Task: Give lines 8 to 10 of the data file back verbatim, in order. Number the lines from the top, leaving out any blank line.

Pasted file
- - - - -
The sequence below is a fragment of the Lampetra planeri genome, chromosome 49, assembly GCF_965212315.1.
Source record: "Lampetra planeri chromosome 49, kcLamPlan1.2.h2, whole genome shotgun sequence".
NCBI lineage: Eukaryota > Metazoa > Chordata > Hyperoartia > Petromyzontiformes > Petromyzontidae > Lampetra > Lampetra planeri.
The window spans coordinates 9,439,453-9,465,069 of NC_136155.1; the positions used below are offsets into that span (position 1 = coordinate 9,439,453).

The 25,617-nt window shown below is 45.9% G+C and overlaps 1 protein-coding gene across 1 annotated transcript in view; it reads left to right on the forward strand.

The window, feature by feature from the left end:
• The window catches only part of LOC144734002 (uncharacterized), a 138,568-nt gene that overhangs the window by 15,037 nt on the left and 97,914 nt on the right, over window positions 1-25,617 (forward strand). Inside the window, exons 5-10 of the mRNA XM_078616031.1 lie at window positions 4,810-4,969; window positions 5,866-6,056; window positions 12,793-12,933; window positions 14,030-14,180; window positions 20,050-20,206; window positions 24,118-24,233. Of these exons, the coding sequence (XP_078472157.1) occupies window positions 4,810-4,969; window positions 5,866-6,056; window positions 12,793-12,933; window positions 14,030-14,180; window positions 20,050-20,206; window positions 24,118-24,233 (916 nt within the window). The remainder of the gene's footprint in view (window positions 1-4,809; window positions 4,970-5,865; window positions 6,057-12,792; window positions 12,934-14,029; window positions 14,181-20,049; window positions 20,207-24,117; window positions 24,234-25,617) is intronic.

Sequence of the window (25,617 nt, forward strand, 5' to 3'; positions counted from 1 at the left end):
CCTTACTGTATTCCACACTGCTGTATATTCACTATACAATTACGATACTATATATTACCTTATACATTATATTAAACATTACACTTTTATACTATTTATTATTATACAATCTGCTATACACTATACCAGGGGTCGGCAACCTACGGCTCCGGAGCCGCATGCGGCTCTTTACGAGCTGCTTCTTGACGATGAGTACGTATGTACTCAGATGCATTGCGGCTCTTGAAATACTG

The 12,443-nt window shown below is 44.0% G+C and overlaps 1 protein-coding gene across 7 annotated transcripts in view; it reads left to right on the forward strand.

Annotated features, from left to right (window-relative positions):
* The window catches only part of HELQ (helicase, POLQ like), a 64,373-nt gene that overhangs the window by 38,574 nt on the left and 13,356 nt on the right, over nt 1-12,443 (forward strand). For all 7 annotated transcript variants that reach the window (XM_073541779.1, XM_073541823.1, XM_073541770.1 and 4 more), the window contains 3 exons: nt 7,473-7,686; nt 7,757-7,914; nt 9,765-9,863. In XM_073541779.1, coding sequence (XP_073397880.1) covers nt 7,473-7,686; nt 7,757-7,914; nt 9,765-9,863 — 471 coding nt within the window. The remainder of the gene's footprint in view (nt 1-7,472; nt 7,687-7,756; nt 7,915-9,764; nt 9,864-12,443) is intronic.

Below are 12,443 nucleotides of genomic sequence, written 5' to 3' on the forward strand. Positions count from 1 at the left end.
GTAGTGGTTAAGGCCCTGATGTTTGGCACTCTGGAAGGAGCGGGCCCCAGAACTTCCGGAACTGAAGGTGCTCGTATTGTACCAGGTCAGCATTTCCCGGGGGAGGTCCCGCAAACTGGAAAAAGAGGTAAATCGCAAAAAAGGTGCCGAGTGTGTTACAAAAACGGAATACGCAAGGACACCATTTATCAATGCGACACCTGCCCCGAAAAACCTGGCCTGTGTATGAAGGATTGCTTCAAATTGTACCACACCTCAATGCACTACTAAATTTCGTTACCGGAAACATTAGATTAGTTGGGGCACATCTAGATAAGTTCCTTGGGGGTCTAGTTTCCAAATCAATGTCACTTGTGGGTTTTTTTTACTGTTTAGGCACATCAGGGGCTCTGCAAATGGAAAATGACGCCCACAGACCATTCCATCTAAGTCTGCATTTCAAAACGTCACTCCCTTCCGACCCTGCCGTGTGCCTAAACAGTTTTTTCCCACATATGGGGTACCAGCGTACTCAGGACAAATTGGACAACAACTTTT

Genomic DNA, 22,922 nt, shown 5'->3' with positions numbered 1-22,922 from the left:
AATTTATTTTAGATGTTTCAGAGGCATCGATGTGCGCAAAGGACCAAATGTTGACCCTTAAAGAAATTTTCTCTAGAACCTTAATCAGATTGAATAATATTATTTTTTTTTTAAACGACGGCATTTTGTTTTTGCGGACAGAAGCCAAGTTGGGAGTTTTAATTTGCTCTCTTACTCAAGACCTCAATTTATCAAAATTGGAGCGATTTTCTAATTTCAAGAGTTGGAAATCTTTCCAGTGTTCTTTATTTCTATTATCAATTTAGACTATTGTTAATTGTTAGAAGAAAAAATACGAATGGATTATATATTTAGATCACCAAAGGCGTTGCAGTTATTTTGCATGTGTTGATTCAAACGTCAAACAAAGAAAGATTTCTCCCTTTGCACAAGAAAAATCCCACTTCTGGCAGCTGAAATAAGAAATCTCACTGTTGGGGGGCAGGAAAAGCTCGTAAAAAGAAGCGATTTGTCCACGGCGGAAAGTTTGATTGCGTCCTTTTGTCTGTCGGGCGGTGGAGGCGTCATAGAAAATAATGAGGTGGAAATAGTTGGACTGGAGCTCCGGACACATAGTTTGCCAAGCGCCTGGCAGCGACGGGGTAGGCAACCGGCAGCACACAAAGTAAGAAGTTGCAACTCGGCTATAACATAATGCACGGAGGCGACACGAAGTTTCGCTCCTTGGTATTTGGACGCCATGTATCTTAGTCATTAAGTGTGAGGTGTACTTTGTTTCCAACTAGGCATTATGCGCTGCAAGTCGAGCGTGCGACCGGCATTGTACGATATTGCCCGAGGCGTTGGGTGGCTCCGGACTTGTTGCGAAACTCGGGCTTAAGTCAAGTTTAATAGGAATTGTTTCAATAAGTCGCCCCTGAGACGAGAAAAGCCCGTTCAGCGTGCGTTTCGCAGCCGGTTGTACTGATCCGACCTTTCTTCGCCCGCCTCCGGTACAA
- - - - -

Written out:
Sequence of the window (25,617 nt, forward strand, 5' to 3'; positions counted from 1 at the left end):
CCTTACTGTATTCCACACTGCTGTATATTCACTATACAATTACGATACTATATATTACCTTATACATTATATTAAACATTACACTTTTATACTATTTATTATTATACAATCTGCTATACACTATACCAGGGGTCGGCAACCTACGGCTCCGGAGCCGCATGCGGCTCTTTACGAGCTGCTTCTTGACGATGAGTACGTATGTACTCAGATGCATTGCGGCTCTTGAAATACTG

The 12,443-nt window shown below is 44.0% G+C and overlaps 1 protein-coding gene across 7 annotated transcripts in view; it reads left to right on the forward strand.